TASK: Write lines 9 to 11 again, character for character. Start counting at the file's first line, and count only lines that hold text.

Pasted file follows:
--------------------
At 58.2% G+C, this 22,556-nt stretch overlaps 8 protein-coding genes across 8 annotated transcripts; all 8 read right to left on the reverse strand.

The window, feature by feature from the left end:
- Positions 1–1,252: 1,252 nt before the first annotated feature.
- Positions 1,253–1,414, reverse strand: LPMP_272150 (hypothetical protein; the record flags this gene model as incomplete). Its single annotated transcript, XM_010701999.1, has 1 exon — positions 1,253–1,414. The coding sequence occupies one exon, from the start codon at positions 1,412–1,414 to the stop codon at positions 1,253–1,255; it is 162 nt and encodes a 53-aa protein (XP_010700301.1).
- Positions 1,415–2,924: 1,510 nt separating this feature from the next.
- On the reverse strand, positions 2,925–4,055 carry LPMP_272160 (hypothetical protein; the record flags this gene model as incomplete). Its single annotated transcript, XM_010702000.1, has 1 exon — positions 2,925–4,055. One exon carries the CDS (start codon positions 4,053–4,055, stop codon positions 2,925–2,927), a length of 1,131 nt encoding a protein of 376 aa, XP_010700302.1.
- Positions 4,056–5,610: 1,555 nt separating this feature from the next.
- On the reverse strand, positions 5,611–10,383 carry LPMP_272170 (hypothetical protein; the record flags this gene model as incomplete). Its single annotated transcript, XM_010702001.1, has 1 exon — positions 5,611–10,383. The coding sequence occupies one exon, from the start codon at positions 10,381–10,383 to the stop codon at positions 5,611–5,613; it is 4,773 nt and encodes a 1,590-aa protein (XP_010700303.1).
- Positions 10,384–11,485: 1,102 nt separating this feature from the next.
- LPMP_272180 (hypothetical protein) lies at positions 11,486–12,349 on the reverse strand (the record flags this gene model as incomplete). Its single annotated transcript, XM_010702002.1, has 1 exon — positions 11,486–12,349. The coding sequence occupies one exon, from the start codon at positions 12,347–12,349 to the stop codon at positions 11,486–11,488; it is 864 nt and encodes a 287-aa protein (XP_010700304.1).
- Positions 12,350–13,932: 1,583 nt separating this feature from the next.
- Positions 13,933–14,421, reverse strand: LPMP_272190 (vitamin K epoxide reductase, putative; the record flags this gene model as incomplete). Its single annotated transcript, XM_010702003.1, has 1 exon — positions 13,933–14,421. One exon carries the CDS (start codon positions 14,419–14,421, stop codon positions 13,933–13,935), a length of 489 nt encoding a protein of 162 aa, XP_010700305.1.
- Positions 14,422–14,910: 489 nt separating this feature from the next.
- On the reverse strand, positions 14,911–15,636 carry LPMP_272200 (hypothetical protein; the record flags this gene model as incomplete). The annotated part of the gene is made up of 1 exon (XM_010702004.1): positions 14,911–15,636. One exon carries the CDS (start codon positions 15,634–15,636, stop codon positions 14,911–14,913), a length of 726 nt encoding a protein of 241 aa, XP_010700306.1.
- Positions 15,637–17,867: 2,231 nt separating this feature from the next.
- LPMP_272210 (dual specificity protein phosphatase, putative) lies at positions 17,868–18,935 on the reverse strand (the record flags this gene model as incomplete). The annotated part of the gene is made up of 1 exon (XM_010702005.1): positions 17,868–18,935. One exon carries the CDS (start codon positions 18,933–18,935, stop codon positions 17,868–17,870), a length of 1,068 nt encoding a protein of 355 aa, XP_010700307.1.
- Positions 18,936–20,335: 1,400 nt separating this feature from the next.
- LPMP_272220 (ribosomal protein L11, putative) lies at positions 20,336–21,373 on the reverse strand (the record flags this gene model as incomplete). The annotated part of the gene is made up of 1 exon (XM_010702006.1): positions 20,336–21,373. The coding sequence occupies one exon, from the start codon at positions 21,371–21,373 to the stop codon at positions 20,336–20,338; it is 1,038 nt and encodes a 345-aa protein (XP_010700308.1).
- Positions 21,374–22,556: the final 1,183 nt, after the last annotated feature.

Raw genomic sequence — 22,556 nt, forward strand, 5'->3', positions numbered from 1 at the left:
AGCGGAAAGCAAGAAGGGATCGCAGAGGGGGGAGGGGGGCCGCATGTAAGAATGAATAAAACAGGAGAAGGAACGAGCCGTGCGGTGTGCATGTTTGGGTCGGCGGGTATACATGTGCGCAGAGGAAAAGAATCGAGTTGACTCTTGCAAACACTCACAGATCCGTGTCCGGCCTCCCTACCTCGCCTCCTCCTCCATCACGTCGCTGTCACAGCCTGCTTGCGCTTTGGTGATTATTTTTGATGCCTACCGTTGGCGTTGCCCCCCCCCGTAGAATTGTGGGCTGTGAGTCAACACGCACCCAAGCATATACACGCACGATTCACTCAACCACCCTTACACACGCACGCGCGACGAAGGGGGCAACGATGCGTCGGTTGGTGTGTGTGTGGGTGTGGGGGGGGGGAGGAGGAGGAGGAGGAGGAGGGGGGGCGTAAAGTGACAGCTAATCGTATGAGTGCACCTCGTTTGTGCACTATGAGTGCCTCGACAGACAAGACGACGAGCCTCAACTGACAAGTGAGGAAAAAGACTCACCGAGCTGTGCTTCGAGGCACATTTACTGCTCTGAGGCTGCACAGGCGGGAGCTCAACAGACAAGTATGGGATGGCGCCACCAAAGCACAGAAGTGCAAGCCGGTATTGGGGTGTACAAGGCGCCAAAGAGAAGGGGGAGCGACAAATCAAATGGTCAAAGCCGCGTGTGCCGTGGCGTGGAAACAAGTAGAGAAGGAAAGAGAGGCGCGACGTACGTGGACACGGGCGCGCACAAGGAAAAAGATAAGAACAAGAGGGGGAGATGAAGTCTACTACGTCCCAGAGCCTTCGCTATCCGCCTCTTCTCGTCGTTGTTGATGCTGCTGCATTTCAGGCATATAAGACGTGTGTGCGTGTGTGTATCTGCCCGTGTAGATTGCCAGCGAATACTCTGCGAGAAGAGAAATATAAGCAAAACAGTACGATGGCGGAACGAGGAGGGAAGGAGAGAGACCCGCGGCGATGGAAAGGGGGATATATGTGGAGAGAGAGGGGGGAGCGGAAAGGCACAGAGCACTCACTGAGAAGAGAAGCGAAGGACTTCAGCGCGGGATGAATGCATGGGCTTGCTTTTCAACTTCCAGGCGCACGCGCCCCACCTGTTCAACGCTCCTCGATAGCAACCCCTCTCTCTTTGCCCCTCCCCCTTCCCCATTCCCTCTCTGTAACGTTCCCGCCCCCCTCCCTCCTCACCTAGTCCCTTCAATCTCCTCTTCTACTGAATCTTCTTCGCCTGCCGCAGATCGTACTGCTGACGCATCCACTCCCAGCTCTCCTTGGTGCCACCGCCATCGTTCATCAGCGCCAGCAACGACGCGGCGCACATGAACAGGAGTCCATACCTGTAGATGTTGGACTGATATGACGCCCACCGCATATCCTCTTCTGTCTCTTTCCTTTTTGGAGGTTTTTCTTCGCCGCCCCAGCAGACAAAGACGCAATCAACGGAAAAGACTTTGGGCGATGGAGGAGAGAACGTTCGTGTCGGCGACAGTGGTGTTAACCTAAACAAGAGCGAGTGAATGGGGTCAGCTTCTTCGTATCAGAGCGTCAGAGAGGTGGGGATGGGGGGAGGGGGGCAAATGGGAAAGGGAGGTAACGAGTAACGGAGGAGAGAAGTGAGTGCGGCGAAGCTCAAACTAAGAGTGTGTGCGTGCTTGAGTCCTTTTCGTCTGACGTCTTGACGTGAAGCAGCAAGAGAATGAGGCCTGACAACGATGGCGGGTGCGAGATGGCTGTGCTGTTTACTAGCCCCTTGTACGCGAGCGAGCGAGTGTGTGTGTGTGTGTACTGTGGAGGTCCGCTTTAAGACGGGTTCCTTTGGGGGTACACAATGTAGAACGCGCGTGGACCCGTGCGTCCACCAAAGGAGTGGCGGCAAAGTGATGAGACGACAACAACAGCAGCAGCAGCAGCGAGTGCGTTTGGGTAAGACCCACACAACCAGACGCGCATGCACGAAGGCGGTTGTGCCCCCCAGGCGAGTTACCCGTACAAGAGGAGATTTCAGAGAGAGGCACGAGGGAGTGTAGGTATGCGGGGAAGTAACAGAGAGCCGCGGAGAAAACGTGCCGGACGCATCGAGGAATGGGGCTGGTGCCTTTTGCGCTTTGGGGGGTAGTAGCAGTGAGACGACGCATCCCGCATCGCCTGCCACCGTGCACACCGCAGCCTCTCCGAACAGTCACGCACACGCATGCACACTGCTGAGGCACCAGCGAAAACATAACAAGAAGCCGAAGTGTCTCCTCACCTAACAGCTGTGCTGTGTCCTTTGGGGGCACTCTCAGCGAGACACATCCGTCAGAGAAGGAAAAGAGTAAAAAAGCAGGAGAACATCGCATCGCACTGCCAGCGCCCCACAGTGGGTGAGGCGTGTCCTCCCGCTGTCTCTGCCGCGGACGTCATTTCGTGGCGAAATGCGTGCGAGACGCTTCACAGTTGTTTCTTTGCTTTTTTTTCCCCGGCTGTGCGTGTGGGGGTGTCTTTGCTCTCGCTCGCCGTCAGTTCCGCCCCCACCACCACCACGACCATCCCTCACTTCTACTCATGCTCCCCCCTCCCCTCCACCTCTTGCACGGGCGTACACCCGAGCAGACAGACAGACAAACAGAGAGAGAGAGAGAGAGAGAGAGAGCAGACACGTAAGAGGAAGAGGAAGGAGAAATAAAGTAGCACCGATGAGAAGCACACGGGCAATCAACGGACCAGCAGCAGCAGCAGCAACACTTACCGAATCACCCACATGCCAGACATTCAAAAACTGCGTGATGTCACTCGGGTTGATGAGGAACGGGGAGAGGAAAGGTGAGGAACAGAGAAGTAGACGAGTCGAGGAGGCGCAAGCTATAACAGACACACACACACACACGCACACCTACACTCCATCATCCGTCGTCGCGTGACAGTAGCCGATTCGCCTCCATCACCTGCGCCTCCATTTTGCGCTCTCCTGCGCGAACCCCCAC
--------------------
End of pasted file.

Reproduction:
- Positions 10,384–11,485: 1,102 nt separating this feature from the next.
- LPMP_272180 (hypothetical protein) lies at positions 11,486–12,349 on the reverse strand (the record flags this gene model as incomplete). Its single annotated transcript, XM_010702002.1, has 1 exon — positions 11,486–12,349. The coding sequence occupies one exon, from the start codon at positions 12,347–12,349 to the stop codon at positions 11,486–11,488; it is 864 nt and encodes a 287-aa protein (XP_010700304.1).
- Positions 12,350–13,932: 1,583 nt separating this feature from the next.